BOOKS: Experiencing Animal Minds

From ANIMAL PEOPLE,  March 2013:

Experiencing Animal Minds:  An Anthology of Animal-Human Encounters Edited by Julie A. Smith & Robert W. Mitchell Columbia University Press (61 West 62nd St.,  New York,  NY  10023),  2012.   380 pages.  $19.24/Kindle,   $105.00 hardcover,   $35.00 paperback.

Experiencing Animal Minds is a fascinating collection of 21 essays by animal researchers and academic scholars. Many of the authors discuss how animals interact with each other and with humans,  including United Poultry Concerns founder Karen Davis.   Davis’ contribution anticipated and rebutts a study published in February 2013 by British Royal Veterinary College researcher Siobhan Abeyesinghe.  Concluded Abeyesinghe,  “We found no evidence to suggest that modern hens reared in commercial conditions form  friendships,  even when they are housed in small groups where it is possible to know every other bird.  This suggests that,  at present,  fostering of friendships cannot be used as a way to improve the welfare of chickens.”

Writes Davis,  “My experiences with chickens for more than 20 years has shown me that chickens are conscious and emotional beings with adaptable sociability and a range of intentions and personalities,”  who “are constantly sending, receiving,  and responding to many signals that elude me.”

Yet,  Davis summarizes on the UPC web site,  “The fact that the chickens have their own vocabularies,  social discourse,  and dramas amongst themselves does not prevent me from interpreting much of their chicken talk,  and I know that they accurately interpret much of mine.” Davis then cites several examples of how she has responded to chickens and how they,  in turn,  have responded to her,  in ways which certainly sound a lot like friendship as humans know and express it.

Chickens are also capable of expressing ideas and pursuing goals that clearly do not originate entirely from their own previous conditioning.

Sarah,  for example,  rescued from a cramped windowless barn shared with thousands of other chickens at a commercial egg farm,  arrived at the UPC sanctuary with health issues.   As she recovered,  she fought to climb the stairs leading into the main house,  apparently seeking a peaceful and comfortable environment unlike any she had ever known.   Once inside,   she laid her eggs in the second floor bathroom.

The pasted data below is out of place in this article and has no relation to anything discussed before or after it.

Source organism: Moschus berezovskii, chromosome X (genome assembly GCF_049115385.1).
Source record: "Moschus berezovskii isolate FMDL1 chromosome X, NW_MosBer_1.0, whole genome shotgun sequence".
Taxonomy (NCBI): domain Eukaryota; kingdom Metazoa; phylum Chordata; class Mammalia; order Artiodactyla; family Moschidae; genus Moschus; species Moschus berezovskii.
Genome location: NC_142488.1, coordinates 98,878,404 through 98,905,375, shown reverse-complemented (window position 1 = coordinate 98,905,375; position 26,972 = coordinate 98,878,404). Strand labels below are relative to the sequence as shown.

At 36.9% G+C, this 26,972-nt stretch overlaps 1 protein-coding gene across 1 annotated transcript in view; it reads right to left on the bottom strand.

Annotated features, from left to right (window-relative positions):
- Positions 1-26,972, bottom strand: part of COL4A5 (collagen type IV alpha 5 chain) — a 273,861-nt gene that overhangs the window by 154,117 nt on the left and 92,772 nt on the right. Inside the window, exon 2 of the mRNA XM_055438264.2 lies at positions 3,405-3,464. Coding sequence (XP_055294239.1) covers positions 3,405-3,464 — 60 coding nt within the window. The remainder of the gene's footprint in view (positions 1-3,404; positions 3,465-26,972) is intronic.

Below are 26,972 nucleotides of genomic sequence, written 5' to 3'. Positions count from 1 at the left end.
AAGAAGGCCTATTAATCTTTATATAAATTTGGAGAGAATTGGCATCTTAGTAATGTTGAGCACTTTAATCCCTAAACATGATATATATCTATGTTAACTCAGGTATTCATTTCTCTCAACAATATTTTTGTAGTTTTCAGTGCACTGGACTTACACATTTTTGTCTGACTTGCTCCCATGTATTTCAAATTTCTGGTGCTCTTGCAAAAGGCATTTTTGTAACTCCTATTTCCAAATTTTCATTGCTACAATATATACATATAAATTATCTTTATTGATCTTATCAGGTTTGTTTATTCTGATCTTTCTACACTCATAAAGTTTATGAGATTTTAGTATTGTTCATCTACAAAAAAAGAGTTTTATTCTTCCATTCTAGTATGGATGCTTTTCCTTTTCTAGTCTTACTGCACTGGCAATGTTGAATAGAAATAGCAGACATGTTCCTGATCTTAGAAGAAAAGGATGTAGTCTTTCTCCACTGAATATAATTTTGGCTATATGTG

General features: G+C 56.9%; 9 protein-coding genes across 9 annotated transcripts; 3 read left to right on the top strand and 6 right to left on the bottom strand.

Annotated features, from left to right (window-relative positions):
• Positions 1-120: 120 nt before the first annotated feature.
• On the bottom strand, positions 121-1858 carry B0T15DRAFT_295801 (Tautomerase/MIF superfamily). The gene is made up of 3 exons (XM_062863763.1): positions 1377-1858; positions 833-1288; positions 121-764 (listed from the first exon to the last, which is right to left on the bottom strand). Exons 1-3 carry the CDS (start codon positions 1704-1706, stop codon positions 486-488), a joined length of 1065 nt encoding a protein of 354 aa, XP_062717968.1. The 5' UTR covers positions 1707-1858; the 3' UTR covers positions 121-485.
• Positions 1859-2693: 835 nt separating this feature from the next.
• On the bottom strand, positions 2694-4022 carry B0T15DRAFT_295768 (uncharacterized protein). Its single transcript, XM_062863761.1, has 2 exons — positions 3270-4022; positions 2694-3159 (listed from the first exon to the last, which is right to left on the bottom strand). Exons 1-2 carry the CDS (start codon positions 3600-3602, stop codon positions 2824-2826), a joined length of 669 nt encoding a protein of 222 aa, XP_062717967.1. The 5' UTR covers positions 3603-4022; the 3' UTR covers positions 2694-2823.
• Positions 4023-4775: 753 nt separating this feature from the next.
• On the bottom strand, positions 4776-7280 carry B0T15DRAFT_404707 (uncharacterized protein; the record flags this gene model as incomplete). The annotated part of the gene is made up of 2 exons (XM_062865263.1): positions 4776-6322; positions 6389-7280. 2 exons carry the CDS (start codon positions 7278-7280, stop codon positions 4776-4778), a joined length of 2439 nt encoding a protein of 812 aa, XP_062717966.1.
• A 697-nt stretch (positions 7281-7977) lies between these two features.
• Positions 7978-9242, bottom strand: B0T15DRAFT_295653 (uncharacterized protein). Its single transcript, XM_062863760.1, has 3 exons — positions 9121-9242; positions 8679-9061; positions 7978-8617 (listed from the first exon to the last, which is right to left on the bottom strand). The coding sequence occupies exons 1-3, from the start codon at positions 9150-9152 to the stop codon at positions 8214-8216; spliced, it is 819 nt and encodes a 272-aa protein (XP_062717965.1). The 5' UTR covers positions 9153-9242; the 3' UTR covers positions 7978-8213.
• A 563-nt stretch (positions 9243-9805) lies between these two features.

“We can never fully apprehend another’s experience,  whether that other is human or nonhuman,  with or without verbal language,”  Davis continues in her own discussion of Experiencing Animal Minds.  “In ‘Inner Experience as Perception (like) with Attitude,’  Robert Mitchell describes hearing a biologist argue that we cannot know if an immobilized calf having a hot iron attached to his head for several seconds to remove his horns feels the same pain as a human being would feel under similar circumstances.  Mitchell replies that ‘unless you assume that calves have no pain experience during the administration of painful stimuli,  lack of knowledge of exactly how pain feels to the calf,  or whether it is like that of humans, is irrelevant.’”

Writes Mitchell,  “In our attempts to understand an animal’s inner experience,  we may be asking for more information than we can obtain even about other humans who speak the same language.”

Mount Royal University psychology professor Alain Morin in a chapter entitled “What Are Animal Conscious Of?” asserts that “Wild animals have never been observed worrying and do not seem to experience sleeping difficulties as a result.”

This contradicts at least 50 years worth of ethological observations,  including some very famous findings by primatologists Jane Goodall,  studying wild chimpanzees,  and Robert Sapolsky,  studying wild baboons.  Morin acknowledges,  however,  that laboratory animals show evidence of anxiety “when asked to perform extremely difficult discriminatory tasks.”

Benjamin and Lynette Hart discuss the unique attributes of the elephant’s mind. Elephants and humans share large brains,  tend to be long-lived,  and have offspring who remain dependent upon their parents for many years.

Elephant memories are “arguably beyond that of humans” say the Harts.  “Older elephants,  particularly long-lived matriarchs,  accumulate and retain memories from a lifetime of varied experiences that have adaptive consequences for their families.”

Elephants using branches to swat away flies and throwing sticks at rodents,  both behaviors mentioned in antiquity, were among the first recorded examples of animal tool use.

Experiencing Animal Minds also includes intriguing essays about the mental attributes and communicative abilities of dolphins,  whales,  chimpanzees,  monkeys,  and beavers. ––Debra J. White

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